Insights from CES 2022 | Featuring: Cramer’s Joe Case, Creative Director and James Kotecki, VP, Brand at Infinia ML, and Host of the C Space Studio

EPISODE 13: Insights from CES 2022 | PODCAST

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Show Notes:

Today is a special episode recording out of Las Vegas sharing observations and key takeaways from CES 2022. This year’s CES once again returned in person. Cramer’s Joe Case and C Space Host, James Kotecki, VP, Brand at Infinia ML, discuss the changing rules and priorities for in-person experiences and dig into what it means to truly engage your audience.

Transcript:

 

James Kotecki:

Hi, I’m James Kotecki the host of the C space studio at CES. And this is CES 2022. This is the fifth year that I’ve been working with Cramer to host these interviews. And I’m so excited about it every year. And the reason is because Cramer does a great job of putting them on. And I’m rambling a little bit because this is something new we’ve never done before, is to have a member of the Cramer team on the stage with me, just to explore a little bit about what this means, what this event means. So Joe Case is creative director, a pleasure to have you up on stage.

Joe Case:

Hey it’s a pleasure to be here. I’ve been watching these conversations you’ve been having over the course of two days. I’ve been learning a lot from you, and just so impressed by your consistent level of energy, and engagement. Granted, the people you’re interviewing are very interesting, knowledgeable.

James Kotecki:

Well thank you so much. If only I’d saved any energy for this conversation.

Joe Case:

It’s all right. You know, I can take most of the load if you want.

James Kotecki:

So what are you up to here at CES? What have you been finding?

Joe Case:

I’m a creative director, relatively new to the event space, actually. My background is in video. So I’m really here to sort of take it all in, observe as much as possible, without being overwhelmed, which is a distinct possibility with sort of all the offerings there are. And just sort of take it back, observe and report. Just the amount of spectacle, you see it at the keynotes, and on the trade show floor, just taking it all in. And kind of coming up with a perspective that we can then pass on to some of the clients that we work with for their in-person events, and virtual events.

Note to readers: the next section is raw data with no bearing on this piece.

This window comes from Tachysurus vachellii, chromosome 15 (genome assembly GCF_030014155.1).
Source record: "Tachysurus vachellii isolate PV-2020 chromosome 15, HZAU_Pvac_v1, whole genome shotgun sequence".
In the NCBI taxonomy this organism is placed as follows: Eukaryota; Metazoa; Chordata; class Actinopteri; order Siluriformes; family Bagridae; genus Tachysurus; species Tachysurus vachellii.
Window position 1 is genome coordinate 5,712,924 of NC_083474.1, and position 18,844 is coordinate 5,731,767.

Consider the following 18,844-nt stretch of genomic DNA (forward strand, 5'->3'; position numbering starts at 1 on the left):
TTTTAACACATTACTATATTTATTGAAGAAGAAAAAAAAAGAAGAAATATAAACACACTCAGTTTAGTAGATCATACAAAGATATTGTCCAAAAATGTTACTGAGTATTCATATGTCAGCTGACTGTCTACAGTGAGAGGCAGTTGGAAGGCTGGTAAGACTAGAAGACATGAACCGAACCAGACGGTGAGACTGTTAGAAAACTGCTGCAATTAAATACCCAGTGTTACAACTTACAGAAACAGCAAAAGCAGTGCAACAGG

James Kotecki:

So let’s talk about what you’ve seen in the C-Space studio, looking at it from your lens as a creative director, because this is obviously a format that could be ported over to other kinds of events. How do you see this?

Joe Case:

Well, first and foremost, I think, being back in an in-person environment, I think that for a lot of people that you’re talking to, it would seem, this is the first time they’re gathering with other people. And they’re gathering in ballrooms for the first time in a long time. So I think just being comfortable with it, and being ready for it, and being excited by it. I think this is proof that you really… and in fact, we do have some in person events coming up. Just that it’s happening and the scale hasn’t changed. In fact, I think because, this is a first in-person for a long time. There’s more. There’s more to see, there’s more to do, the level engagement is higher.

James Kotecki:

And of course there’s a lot of safety protocols here at CES 2022, behind the scenes that you don’t see on the camera right now. This looks kind of like any other year’s conversation, I suppose, to someone just watching the video. But of course, as soon as it stops, we’re all wearing masks. We’ve all been vaccinated, et cetera, et cetera. And so it’s being done in a safe way.

Joe Case:

Yeah.

James Kotecki:

But yeah, there absolutely is nothing like being in person. I completely agree. It’s so nice to be back.

Joe Case:

And I think all those things you just talked about need to be incorporated, and are being incorporated into the in-person experiences so that people can feel comfortable. They can feel relaxed. They can, I think, be not be distracted by the circumstances that are swirling around outside of the ballrooms.

James Kotecki:

Yeah. And I’ll just tell you as a host, I’ve done a lot of conversations, like many people have, over Zoom, and other tools like that. There’s nothing like the ability to read someone’s body language.

Joe Case:

Right.

James Kotecki:

Or even just frankly, to not have to look directly at someone’s face the whole time.

Joe Case:

Right.

James Kotecki:

I’m just noticing when I’m in here, I’m looking… Sometimes I’m not looking at the sky, but I’m never typically like looking dead in the eye of the person the whole time.

Joe Case:

Right.

James Kotecki:

But on Zoom, it kind of feels like sometimes you have to do that.

Joe Case:

Let’s be honest. We’re all looking at ourselves. [crosstalk 00:03:57]

James Kotecki:

Exactly. Where’s the square that’s supposed to show me how I’m looking.

Joe Case:

That’s all I’m looking at, right.

James Kotecki:

I’m really missing that. Do you incorporate this kind of interview format into other events that you produce?

Joe Case: